Fife Council’s co-leaders have conceded the local authority has changed forever as they prepare to outline the region’s road map to recovery.
Councillors are expected to log on to a specially convened virtual full Fife Council meeting on Thursday that will give them a chance to discuss the organisation’s handling of the crisis and determine action to get services back to some semblance of normality as soon as possible.
They will be asked to rubber-stamp plans to hold all of 2020’s remaining committee meetings remotely.
Only a handful of committees have been held since meetings were suspended in March, and all but licensing board meetings – which require involvement from applicants – will remain online until at least the start of 2021.
Fife faces an estimated £19 million budget shortfall due to anticipated Covid-19 related costs of up to £86 million.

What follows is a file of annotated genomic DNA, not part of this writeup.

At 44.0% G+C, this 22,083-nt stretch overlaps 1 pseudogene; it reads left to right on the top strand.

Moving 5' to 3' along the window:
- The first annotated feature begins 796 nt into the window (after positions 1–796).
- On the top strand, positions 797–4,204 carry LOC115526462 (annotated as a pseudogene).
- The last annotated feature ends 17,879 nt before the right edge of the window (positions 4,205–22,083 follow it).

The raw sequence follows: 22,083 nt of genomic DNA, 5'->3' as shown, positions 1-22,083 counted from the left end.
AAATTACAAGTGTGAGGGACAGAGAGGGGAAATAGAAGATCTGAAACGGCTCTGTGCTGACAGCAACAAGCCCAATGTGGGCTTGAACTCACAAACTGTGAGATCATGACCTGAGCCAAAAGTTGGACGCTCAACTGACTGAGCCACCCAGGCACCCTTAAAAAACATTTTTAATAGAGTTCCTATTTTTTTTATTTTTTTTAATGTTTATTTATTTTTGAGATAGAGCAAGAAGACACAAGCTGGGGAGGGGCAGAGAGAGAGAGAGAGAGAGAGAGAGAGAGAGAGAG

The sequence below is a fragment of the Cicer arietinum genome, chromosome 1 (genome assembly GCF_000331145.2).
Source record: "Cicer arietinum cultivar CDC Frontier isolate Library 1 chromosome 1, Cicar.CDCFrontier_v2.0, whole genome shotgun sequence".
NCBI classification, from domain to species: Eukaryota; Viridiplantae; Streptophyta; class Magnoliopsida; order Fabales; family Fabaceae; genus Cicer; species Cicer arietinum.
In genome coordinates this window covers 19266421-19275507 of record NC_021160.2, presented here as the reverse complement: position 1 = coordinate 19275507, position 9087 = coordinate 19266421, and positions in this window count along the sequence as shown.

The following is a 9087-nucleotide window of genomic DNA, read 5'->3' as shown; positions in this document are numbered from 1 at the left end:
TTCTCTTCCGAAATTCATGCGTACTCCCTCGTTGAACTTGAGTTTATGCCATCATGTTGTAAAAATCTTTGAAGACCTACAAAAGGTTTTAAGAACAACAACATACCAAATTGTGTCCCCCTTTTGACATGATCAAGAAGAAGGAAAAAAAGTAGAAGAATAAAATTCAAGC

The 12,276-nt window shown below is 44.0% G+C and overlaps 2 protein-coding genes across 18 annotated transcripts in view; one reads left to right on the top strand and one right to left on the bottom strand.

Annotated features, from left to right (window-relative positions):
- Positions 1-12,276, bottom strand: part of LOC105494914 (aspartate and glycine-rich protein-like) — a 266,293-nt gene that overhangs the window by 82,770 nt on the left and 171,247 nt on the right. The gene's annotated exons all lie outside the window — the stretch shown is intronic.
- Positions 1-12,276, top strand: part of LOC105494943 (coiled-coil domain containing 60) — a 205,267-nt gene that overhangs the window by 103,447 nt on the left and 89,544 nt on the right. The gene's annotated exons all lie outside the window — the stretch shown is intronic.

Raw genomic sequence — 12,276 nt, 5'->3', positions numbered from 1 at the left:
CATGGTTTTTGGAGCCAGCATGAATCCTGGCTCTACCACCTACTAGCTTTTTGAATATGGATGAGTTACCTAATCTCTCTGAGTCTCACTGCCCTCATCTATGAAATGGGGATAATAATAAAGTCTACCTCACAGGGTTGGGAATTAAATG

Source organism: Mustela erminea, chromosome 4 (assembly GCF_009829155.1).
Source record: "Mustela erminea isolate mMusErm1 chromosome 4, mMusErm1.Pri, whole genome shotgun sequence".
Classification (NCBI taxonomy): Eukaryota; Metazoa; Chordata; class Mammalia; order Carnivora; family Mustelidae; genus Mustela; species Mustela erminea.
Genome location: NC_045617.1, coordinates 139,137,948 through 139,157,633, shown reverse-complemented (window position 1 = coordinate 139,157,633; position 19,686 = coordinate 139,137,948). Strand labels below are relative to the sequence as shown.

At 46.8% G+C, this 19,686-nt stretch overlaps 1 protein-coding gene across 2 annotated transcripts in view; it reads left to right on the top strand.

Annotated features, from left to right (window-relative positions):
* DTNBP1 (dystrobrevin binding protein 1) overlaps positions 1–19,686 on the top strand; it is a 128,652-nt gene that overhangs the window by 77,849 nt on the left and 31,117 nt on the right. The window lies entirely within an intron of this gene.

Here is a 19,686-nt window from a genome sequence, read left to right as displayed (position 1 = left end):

In a joint report, council leaders David Alexander and David Ross said: “It is fair to say that the events from March give some credence to the view that the council in terms of the way it operates will not be the same again, operationally and politically.
“The administration is looking at the way the political structure can reflect the requirement to become more nimble, and adaptable, to the new ways of working that will allow the council and Fife to recover from the disaster that we have all witnessed, and are still witnessing.”
Independent councillor Linda Holt said democracy and public accountability have “clearly been a very low priority” in Fife, suggesting other Scottish councils were able to “get their act together” earlier.
“The question that is begged here is why on earth it has taken Fife Council over four months to have a full council meeting or reinstate all their committees.
“One issue with online meetings is that it gives convenors extraordinary power to mute elected members when they say things they do not like.
“Having been on the receiving end of such treatment, it is to be hoped that convenors of online committees are acutely aware of the potential to abuse this power.
“On the other hand, putting all council meetings online gives the public a new opportunity to see what their elected representatives do, and I hope many Fifers will use that opportunity.”
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